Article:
Tuesday, April 23, 2013

April Cook the Book / Mile End Hamantaschen / Posted by J.K.

I chose Hamantaschen from The Mile End Cookbook because I love Hamentaschen and I had lekvar (prune) and mohn (poppy seed) filling left over from Purim. That left the apricot filling to make with Mile End's recipe.

This is an easy recipe. Apricots, sugar and water. 

First, I chopped my apricots. This makes it easier to mash them after they're cooked.

 Add the water. 
 And simmer for five minutes.  

 The recipe calls for a food processor, but I used my trusty immersion blender. Much easier. I have a Vitamix, too, but scraping sticky substances out of the bottom is too much work. Cleaning the Vitamix isn't work, though. Pour in some hot water, add a couple of drops of dish detergent, turn it on, and it cleans itself.
 Now for the dough. Mile End's recipe is almost identical to my usual recipe, which was given to me by my childhood friend. (Mile End uses 1/3 the baking powder.) Before that, I used a recipe from the Presto flour company that used their self-rising cake flour, which I had to carry back from New York, because self-rising cake flour isn't sold in California.
Not too many ingredients here, either
Beat the eggs, sugar and oil until thick. Add the blended dry ingredients and beat until mixed. The cookbook says to use your hands, but I used my silicone paddle, which scrapes the bowl as it works, and is gentle enough to fold egg whites.

You will probably need to add more flour. I added an extra cup, until the dough looked like this.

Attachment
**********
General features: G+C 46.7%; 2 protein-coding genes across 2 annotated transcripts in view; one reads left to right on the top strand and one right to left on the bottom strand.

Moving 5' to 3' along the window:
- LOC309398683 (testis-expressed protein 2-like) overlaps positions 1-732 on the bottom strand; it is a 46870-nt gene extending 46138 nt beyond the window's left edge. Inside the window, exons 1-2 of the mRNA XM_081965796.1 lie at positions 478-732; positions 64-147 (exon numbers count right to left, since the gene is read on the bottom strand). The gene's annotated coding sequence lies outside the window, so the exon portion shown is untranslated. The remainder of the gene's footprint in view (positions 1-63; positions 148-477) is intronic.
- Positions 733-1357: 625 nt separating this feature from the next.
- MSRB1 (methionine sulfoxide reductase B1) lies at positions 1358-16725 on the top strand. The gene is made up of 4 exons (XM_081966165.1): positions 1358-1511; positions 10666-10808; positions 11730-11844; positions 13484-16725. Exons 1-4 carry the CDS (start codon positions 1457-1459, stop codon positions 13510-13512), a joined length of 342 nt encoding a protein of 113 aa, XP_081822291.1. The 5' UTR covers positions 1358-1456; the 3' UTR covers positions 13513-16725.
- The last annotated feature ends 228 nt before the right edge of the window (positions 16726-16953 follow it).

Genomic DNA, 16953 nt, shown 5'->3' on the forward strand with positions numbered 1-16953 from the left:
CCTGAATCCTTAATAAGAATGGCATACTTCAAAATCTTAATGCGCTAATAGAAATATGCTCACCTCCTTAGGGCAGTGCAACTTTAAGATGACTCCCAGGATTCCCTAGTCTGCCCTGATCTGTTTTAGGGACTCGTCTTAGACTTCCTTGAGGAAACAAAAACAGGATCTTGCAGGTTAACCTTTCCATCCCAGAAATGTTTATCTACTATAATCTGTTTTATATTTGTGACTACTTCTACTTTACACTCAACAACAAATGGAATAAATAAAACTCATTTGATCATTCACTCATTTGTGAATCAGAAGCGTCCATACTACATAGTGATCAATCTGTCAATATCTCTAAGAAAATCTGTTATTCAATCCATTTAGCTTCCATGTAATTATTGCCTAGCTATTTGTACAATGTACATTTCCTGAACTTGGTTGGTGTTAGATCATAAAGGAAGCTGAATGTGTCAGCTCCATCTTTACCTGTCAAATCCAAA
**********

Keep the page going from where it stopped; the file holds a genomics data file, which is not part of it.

Form the dough into a disk and refrigerate.
 Wrap it well. Again, the book said in aluminum foil, but plastic wrap is much easier to work with.
 When the dough is chilled, break off pieces and roll between your hands to the approximate size of ping pong balls.
 Then flatten, with a tortilla press or rolling pin.
 This dough is very sticky, so keep the bulk of it in the fridge, and coat the bottom of each disk with sugar so it won't stick. The prune and poppy seed filling are both very dark, so I like to use a crinkled edge on one to let everyone easily tell the difference.
Place your filling in the center of the disk, fold up into a triangle and pinch points together. You won't have any trouble getting the edges to stick together.

Baked Hamantaschen
This process was way too slow for me, so I rolled the rest of the dough.

Assembly, of course, is the same.

More Baked Hamantaschen